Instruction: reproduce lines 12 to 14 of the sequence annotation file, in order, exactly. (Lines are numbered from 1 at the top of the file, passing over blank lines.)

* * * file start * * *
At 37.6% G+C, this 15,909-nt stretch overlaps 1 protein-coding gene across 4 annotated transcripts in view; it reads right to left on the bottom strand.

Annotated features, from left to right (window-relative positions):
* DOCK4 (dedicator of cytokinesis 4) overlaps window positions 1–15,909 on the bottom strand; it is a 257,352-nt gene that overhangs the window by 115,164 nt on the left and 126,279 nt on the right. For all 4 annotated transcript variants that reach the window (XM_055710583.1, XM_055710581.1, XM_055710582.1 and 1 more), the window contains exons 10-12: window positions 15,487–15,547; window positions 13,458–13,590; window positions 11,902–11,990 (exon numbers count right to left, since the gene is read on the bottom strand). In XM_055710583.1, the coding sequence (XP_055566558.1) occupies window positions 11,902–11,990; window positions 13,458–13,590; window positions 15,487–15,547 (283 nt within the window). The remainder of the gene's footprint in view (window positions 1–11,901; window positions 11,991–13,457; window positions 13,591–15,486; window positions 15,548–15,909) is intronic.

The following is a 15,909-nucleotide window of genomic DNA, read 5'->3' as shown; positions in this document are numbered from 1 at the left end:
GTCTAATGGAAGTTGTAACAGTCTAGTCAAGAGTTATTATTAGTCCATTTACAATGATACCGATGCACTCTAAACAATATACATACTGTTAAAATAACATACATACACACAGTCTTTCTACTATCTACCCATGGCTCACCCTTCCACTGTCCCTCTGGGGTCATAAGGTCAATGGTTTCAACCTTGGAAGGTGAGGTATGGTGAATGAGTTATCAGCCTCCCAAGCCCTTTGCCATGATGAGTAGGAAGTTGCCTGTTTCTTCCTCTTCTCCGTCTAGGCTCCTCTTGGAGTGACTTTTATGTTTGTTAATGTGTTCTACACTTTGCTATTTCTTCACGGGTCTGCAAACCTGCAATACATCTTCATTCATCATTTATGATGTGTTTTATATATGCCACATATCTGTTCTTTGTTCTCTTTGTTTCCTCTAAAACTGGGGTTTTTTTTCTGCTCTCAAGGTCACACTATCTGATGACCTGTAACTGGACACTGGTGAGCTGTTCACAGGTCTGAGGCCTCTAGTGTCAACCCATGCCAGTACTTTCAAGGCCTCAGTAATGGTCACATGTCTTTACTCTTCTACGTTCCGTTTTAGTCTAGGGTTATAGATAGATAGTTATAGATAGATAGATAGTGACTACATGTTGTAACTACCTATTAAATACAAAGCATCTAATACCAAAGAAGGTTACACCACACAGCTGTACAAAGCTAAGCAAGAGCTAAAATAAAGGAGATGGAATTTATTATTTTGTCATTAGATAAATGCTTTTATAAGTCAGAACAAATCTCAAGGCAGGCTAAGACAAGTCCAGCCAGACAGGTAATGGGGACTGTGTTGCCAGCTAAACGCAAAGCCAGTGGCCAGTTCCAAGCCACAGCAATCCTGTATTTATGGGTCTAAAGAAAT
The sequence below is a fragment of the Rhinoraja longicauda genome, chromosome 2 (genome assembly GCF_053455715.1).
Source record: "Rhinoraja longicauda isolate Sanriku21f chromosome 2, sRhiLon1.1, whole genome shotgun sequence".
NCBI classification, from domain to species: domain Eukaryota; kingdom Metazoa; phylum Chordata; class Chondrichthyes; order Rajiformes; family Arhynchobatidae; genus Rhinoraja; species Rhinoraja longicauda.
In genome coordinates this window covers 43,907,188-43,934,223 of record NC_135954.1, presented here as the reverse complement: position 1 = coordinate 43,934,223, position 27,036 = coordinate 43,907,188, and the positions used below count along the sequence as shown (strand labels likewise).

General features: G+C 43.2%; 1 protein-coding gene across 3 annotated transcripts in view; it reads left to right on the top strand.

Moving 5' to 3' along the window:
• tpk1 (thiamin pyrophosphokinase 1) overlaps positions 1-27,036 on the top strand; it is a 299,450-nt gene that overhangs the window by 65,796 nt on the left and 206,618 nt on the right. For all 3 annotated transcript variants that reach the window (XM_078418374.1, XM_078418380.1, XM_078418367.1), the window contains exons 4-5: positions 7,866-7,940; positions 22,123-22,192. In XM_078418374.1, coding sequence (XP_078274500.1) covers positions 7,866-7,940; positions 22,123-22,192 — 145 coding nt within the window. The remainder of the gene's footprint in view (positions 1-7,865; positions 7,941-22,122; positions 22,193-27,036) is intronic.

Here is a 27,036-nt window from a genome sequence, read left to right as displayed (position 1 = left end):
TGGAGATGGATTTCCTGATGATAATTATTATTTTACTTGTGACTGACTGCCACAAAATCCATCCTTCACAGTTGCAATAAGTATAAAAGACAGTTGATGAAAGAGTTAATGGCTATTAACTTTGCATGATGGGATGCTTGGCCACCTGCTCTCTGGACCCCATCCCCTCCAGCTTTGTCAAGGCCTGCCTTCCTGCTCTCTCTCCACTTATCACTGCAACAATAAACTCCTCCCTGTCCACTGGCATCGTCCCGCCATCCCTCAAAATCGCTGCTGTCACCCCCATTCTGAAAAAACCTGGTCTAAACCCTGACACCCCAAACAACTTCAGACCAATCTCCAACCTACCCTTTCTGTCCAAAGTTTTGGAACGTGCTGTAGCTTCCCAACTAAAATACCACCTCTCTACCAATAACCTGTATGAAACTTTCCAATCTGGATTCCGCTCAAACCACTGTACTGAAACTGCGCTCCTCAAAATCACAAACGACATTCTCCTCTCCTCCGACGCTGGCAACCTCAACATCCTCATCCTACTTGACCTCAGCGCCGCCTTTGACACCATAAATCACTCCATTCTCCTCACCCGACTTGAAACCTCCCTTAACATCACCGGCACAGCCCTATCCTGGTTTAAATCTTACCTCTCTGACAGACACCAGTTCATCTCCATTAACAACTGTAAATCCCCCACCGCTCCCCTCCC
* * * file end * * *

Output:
• tpk1 (thiamin pyrophosphokinase 1) overlaps positions 1-27,036 on the top strand; it is a 299,450-nt gene that overhangs the window by 65,796 nt on the left and 206,618 nt on the right. For all 3 annotated transcript variants that reach the window (XM_078418374.1, XM_078418380.1, XM_078418367.1), the window contains exons 4-5: positions 7,866-7,940; positions 22,123-22,192. In XM_078418374.1, coding sequence (XP_078274500.1) covers positions 7,866-7,940; positions 22,123-22,192 — 145 coding nt within the window. The remainder of the gene's footprint in view (positions 1-7,865; positions 7,941-22,122; positions 22,193-27,036) is intronic.

Here is a 27,036-nt window from a genome sequence, read left to right as displayed (position 1 = left end):
TGGAGATGGATTTCCTGATGATAATTATTATTTTACTTGTGACTGACTGCCACAAAATCCATCCTTCACAGTTGCAATAAGTATAAAAGACAGTTGATGAAAGAGTTAATGGCTATTAACTTTGCATGATGGGATGCTTGGCCACCTGCTCTCTGGACCCCATCCCCTCCAGCTTTGTCAAGGCCTGCCTTCCTGCTCTCTCTCCACTTATCACTGCAACAATAAACTCCTCCCTGTCCACTGGCATCGTCCCGCCATCCCTCAAAATCGCTGCTGTCACCCCCATTCTGAAAAAACCTGGTCTAAACCCTGACACCCCAAACAACTTCAGACCAATCTCCAACCTACCCTTTCTGTCCAAAGTTTTGGAACGTGCTGTAGCTTCCCAACTAAAATACCACCTCTCTACCAATAACCTGTATGAAACTTTCCAATCTGGATTCCGCTCAAACCACTGTACTGAAACTGCGCTCCTCAAAATCACAAACGACATTCTCCTCTCCTCCGACGCTGGCAACCTCAACATCCTCATCCTACTTGACCTCAGCGCCGCCTTTGACACCATAAATCACTCCATTCTCCTCACCCGACTTGAAACCTCCCTTAACATCACCGGCACAGCCCTATCCTGGTTTAAATCTTACCTCTCTGACAGACACCAGTTCATCTCCATTAACAACTGTAAATCCCCCACCGCTCCCCTCCC